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Friday, April 10, 2015

Visiting Nara in the Rain

Does everybody go to Nara? I think so. The UNESCO World Heritage Site, comprised of eight temples, shrines, and ruins, is a historical treasure. Do visit!

Visiting Nara in the Rain.

Now that I've said that... let's talk about when it RAINS. As a tourist, you may have a prescribed itinerary and if the day brings rain, a person just has to make the best of it, come what may. I think that's a good attitude. Rain does discourage some visitors and the crowds may be a bit smaller; however, since the historic buildings are a distance from each other, you will be spending a great deal of your time out in the steady downpour protected only be your new pal Mr. Umbrella. Keeping dry can be a challenge, especially in the matter of feet. So be advised, and be prepared. Also it can be cold, so don't forget that.

Visiting Nara in the Rain.

My daughter has been to Nara twice, once on a sunny day and the other time (when I was there) on a rainy morning. Southern California receives sparse rainfall, and we inevitably have to search the closets for an umbrella when the skies do open up.

At Nara we had umbrellas we purchased in Japan - those 300 yen clear plastic ones - and they were sufficient. It was bit chilly, but nothing was as terrible as having our sneakers completely soaked through. Might I say "Aaarrgh." We managed to see the great Todaiji Temple and witnessed those ubiquitous deer - and saw the warning signs regarding all the possible deer behaviors one could encounter.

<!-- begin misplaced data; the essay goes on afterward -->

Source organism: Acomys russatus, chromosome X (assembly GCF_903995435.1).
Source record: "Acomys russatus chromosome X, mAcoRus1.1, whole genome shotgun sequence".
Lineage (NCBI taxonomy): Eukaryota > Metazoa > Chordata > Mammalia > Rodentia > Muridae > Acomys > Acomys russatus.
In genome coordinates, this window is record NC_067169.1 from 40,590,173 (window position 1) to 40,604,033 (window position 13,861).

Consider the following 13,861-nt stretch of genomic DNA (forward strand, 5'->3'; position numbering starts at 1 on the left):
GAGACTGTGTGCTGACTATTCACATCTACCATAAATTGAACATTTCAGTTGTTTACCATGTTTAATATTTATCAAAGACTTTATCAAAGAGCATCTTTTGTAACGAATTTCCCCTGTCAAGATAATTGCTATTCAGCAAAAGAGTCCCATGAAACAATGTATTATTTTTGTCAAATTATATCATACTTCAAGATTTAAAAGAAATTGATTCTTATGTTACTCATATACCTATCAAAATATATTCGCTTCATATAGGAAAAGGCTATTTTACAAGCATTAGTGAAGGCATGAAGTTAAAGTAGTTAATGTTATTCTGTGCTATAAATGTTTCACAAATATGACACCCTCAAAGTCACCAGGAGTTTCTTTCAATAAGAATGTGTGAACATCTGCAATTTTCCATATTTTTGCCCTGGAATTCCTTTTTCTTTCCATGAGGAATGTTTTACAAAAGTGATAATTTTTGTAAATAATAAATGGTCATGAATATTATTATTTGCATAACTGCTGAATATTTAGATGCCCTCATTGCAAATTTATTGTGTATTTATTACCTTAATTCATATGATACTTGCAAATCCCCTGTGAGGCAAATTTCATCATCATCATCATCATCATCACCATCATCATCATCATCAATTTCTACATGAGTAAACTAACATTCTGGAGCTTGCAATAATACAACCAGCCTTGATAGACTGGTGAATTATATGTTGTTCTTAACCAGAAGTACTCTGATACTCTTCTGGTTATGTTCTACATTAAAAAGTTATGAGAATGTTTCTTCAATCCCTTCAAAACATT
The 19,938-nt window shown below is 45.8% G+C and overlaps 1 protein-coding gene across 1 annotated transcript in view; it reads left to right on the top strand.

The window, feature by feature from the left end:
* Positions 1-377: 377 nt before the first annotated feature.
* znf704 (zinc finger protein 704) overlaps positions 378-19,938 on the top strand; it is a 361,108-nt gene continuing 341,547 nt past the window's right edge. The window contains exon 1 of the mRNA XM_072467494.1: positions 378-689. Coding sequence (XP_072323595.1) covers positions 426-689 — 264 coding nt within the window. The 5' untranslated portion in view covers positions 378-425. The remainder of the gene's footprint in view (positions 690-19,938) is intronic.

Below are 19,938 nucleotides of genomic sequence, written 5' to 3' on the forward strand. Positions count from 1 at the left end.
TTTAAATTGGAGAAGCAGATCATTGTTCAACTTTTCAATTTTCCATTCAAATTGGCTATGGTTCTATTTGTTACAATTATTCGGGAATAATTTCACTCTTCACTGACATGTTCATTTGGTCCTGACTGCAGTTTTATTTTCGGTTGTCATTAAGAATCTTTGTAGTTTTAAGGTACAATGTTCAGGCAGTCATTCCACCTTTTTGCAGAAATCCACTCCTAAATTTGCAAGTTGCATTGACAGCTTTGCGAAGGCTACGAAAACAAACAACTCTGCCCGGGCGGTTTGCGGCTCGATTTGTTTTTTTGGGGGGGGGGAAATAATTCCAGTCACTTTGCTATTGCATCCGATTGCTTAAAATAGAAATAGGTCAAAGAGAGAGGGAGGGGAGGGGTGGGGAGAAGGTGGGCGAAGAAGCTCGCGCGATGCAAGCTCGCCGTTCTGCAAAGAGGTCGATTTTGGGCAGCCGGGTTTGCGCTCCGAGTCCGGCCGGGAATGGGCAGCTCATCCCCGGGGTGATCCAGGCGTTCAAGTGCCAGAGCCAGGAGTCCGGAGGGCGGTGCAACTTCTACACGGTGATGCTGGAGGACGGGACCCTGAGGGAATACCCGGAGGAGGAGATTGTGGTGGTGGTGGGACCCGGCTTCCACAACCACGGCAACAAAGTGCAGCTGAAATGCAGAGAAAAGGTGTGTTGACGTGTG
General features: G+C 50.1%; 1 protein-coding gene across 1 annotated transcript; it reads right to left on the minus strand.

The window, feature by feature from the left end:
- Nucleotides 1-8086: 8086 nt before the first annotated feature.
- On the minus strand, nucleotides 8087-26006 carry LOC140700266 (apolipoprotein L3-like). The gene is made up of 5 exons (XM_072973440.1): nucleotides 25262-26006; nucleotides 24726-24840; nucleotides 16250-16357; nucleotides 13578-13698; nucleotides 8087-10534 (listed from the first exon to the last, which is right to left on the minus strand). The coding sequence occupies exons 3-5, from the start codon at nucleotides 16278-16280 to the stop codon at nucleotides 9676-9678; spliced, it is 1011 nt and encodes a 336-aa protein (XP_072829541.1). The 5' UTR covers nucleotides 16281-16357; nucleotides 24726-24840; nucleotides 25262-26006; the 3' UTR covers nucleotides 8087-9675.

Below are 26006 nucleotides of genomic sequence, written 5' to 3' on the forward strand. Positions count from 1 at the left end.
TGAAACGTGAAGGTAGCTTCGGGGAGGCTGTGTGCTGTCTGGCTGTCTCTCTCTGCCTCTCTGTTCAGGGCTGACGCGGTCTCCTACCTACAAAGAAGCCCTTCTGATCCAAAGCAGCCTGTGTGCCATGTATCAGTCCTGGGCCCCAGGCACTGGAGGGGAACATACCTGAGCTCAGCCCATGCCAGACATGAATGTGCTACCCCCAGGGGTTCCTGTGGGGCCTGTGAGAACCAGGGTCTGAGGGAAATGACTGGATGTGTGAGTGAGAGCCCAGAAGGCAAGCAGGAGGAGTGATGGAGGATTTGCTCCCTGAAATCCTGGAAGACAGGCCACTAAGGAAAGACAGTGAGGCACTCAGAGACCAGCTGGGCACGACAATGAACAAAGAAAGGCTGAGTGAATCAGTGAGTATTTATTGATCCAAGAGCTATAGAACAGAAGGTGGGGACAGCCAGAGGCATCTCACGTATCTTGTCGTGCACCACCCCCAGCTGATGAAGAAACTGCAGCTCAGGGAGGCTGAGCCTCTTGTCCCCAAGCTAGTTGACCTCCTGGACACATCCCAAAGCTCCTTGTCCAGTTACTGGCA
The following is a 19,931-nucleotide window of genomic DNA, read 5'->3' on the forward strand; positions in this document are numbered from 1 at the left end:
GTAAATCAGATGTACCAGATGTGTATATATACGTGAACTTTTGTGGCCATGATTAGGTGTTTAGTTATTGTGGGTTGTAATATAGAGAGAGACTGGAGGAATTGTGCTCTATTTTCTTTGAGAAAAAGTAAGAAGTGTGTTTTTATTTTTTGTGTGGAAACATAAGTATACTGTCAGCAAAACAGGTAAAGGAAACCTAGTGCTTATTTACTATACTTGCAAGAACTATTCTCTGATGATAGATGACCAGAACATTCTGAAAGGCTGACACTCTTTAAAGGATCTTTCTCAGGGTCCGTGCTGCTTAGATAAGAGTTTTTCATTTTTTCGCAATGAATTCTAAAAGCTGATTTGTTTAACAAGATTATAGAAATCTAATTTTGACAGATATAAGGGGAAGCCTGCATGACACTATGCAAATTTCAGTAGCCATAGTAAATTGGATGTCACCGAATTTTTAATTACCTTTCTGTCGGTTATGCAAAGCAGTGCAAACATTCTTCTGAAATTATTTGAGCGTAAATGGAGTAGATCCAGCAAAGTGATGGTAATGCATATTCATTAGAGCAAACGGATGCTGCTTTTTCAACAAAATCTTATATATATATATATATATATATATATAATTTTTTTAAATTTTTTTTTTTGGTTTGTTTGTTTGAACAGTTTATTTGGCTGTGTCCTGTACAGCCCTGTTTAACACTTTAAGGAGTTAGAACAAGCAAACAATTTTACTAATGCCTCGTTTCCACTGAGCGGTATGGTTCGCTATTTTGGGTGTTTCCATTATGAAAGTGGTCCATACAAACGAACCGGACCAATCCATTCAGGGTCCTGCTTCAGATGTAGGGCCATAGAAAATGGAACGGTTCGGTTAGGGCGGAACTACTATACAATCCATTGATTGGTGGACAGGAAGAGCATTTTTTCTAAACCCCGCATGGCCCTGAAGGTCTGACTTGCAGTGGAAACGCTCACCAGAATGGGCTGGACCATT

Todaiji Temple, Nara, Japan.

After our visit, which ended up being shorter than planned (read: I need to go back to Nara someday to see everything) we climbed onto the bus and took it somewhere, I don't know, I never know, and ended up at a Vie de France cafe for hot coffee and a sweet roll. Back at the hotel, I spent a very long time using the hair dryer on four soggy sneakers.

Vie de France cafe for hot coffee and a sweet roll.

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